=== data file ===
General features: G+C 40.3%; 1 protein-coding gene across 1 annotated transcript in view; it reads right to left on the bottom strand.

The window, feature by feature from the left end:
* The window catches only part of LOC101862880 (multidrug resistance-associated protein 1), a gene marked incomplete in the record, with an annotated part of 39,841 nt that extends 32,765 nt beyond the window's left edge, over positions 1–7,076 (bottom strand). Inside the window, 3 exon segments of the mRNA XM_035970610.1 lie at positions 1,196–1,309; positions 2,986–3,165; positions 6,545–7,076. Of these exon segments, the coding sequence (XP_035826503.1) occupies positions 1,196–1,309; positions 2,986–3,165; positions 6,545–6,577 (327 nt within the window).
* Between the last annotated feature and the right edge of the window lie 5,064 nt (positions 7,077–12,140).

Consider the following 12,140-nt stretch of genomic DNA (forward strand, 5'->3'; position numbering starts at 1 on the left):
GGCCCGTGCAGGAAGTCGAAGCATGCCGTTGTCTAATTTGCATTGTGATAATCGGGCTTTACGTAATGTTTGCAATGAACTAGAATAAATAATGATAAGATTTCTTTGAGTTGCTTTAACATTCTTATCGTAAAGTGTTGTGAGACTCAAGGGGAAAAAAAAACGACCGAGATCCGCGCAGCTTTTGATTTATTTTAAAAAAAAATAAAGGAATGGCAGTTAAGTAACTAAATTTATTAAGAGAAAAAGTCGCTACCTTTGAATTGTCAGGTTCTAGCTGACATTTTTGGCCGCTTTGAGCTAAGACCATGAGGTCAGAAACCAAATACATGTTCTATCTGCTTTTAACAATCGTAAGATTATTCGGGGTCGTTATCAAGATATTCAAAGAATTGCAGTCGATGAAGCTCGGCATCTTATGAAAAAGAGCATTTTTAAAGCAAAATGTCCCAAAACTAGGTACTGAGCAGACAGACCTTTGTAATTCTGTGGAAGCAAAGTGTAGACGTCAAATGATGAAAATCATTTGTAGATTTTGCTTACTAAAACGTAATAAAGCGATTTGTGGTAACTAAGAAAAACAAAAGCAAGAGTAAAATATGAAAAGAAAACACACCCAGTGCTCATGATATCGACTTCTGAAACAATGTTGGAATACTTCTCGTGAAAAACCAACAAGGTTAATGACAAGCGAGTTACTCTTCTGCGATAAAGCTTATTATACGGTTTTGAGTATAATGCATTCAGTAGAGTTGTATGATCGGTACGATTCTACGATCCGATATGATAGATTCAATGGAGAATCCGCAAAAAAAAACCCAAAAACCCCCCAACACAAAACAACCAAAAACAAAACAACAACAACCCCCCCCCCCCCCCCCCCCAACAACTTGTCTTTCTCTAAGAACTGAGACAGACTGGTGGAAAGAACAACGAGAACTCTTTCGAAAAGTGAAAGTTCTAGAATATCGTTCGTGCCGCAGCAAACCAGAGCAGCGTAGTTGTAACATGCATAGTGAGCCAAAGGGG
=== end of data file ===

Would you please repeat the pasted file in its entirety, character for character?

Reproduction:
General features: G+C 40.3%; 1 protein-coding gene across 1 annotated transcript in view; it reads right to left on the bottom strand.

The window, feature by feature from the left end:
* The window catches only part of LOC101862880 (multidrug resistance-associated protein 1), a gene marked incomplete in the record, with an annotated part of 39,841 nt that extends 32,765 nt beyond the window's left edge, over positions 1–7,076 (bottom strand). Inside the window, 3 exon segments of the mRNA XM_035970610.1 lie at positions 1,196–1,309; positions 2,986–3,165; positions 6,545–7,076. Of these exon segments, the coding sequence (XP_035826503.1) occupies positions 1,196–1,309; positions 2,986–3,165; positions 6,545–6,577 (327 nt within the window).
* Between the last annotated feature and the right edge of the window lie 5,064 nt (positions 7,077–12,140).

Consider the following 12,140-nt stretch of genomic DNA (forward strand, 5'->3'; position numbering starts at 1 on the left):
GGCCCGTGCAGGAAGTCGAAGCATGCCGTTGTCTAATTTGCATTGTGATAATCGGGCTTTACGTAATGTTTGCAATGAACTAGAATAAATAATGATAAGATTTCTTTGAGTTGCTTTAACATTCTTATCGTAAAGTGTTGTGAGACTCAAGGGGAAAAAAAAACGACCGAGATCCGCGCAGCTTTTGATTTATTTTAAAAAAAAATAAAGGAATGGCAGTTAAGTAACTAAATTTATTAAGAGAAAAAGTCGCTACCTTTGAATTGTCAGGTTCTAGCTGACATTTTTGGCCGCTTTGAGCTAAGACCATGAGGTCAGAAACCAAATACATGTTCTATCTGCTTTTAACAATCGTAAGATTATTCGGGGTCGTTATCAAGATATTCAAAGAATTGCAGTCGATGAAGCTCGGCATCTTATGAAAAAGAGCATTTTTAAAGCAAAATGTCCCAAAACTAGGTACTGAGCAGACAGACCTTTGTAATTCTGTGGAAGCAAAGTGTAGACGTCAAATGATGAAAATCATTTGTAGATTTTGCTTACTAAAACGTAATAAAGCGATTTGTGGTAACTAAGAAAAACAAAAGCAAGAGTAAAATATGAAAAGAAAACACACCCAGTGCTCATGATATCGACTTCTGAAACAATGTTGGAATACTTCTCGTGAAAAACCAACAAGGTTAATGACAAGCGAGTTACTCTTCTGCGATAAAGCTTATTATACGGTTTTGAGTATAATGCATTCAGTAGAGTTGTATGATCGGTACGATTCTACGATCCGATATGATAGATTCAATGGAGAATCCGCAAAAAAAAACCCAAAAACCCCCCAACACAAAACAACCAAAAACAAAACAACAACAACCCCCCCCCCCCCCCCCCCCAACAACTTGTCTTTCTCTAAGAACTGAGACAGACTGGTGGAAAGAACAACGAGAACTCTTTCGAAAAGTGAAAGTTCTAGAATATCGTTCGTGCCGCAGCAAACCAGAGCAGCGTAGTTGTAACATGCATAGTGAGCCAAAGGGG